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Freddie Mac says 30-year fixed mortgage plunges below 3.5%

July 26, 2012|By E. Scott Reckard
  • Freddie Mac's corporate campus in McLean, Va. The giant loan buyer says lenders were offering fixed-rate mortgages to solid borrowers at less than 3.5% this week, yet another record low.
Freddie Mac's corporate campus in McLean, Va. The giant loan buyer… (Freddie Mac )

The typical rate on a 30-year fixed mortgage tumbled below 3.5% for the first time this week, Freddie Mac said -- the latest record low in a trend that has fired up refinancings but done little to ignite housing demand.

Freddie Mac's weekly survey of what lenders are offering to rock-solid borrowers showed the 30-year rate at an average of 3.49%, down from 3.53% last week. The 15-year fixed loan fell from 2.83% to 2.8%. Borrowers would have paid 0.7% of the loan amount in lender fees and points to obtain the rates, according to Freddie Mac.

The survey underscores the success of the Federal Reserve in pushing down interest rates to support a sputtering economy that shows few signs of inflation.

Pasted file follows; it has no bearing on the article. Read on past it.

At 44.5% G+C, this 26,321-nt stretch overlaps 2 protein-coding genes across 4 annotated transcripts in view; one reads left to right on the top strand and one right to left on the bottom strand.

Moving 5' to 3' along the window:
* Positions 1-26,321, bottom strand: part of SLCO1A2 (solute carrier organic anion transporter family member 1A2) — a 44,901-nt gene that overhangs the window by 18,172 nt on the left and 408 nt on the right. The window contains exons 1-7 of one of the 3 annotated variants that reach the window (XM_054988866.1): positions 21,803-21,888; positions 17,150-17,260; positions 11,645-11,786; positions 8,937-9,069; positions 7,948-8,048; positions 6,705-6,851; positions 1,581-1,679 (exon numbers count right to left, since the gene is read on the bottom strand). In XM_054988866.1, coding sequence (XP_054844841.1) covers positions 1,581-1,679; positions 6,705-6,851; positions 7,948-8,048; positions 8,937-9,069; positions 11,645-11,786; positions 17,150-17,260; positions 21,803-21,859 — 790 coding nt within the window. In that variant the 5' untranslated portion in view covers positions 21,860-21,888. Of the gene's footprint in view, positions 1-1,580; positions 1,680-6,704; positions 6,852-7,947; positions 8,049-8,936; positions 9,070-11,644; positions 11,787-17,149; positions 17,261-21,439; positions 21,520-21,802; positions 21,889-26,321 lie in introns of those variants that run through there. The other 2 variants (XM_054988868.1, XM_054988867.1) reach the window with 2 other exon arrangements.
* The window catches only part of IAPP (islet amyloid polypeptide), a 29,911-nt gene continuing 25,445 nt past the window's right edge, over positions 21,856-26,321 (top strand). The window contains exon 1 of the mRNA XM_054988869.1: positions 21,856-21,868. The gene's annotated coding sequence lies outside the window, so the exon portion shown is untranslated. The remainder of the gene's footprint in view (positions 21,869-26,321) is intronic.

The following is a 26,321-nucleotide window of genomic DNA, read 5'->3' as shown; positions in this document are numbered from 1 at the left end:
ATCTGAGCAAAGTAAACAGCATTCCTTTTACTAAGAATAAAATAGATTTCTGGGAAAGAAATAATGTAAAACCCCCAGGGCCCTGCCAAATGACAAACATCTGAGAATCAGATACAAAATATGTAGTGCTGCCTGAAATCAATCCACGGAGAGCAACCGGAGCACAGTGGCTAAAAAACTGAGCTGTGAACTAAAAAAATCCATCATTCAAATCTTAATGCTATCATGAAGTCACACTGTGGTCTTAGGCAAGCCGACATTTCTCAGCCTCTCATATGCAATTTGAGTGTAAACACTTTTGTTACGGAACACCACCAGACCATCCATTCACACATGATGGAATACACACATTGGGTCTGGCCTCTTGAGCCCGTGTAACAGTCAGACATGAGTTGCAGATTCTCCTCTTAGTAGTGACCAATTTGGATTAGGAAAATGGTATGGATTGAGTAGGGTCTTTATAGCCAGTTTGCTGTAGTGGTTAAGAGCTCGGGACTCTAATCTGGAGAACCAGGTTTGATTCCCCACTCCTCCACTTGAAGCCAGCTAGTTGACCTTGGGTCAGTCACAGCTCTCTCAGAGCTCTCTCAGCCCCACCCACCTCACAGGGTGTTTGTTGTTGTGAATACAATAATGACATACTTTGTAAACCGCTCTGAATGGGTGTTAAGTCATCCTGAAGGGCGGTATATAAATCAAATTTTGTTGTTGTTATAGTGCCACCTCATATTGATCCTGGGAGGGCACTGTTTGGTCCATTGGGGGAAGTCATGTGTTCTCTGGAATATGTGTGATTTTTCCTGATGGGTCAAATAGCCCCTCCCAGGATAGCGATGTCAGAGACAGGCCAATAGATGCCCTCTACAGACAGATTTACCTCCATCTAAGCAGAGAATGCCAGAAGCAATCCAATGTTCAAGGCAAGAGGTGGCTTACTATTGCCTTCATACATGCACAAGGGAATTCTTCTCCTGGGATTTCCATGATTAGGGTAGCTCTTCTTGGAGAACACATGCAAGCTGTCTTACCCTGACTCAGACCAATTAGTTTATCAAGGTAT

In late July 2010 and 2011 the typical 30-year rate in the Freddie Mac survey was just over 4.5%, more than a percentage point higher than now. The 30-year rate was above 6% in 2006 and most of 2007, over 8% back in 2000, and over 10% in 1990. Back in the bad old days of inflation, the rate topped 18% for 10 weeks in 1981.

This year's record rates have created a frenzy of refinancing by homeowners who still have equity in their properties and are current on their loans. But they have done little to spur housing demand, as Celia Chen, a housing economist for Moody's Analytics, pointed out.

"Home sales are slowly improving, but the pace of sales is still very weak," Chen said Thursday. The low rates are only available to households with excellent credit and earnings, she noted, and sales are constrained by weak job growth and millions of homeowners who owe more on their mortgages than their homes are worth.

"I guess the good news is that if rates were to go up back up to 4.5%, it probably wouldn’t have a huge negative impact on home sales," Chen said.  "The impact on refinancing, however, would be decidedly negative."

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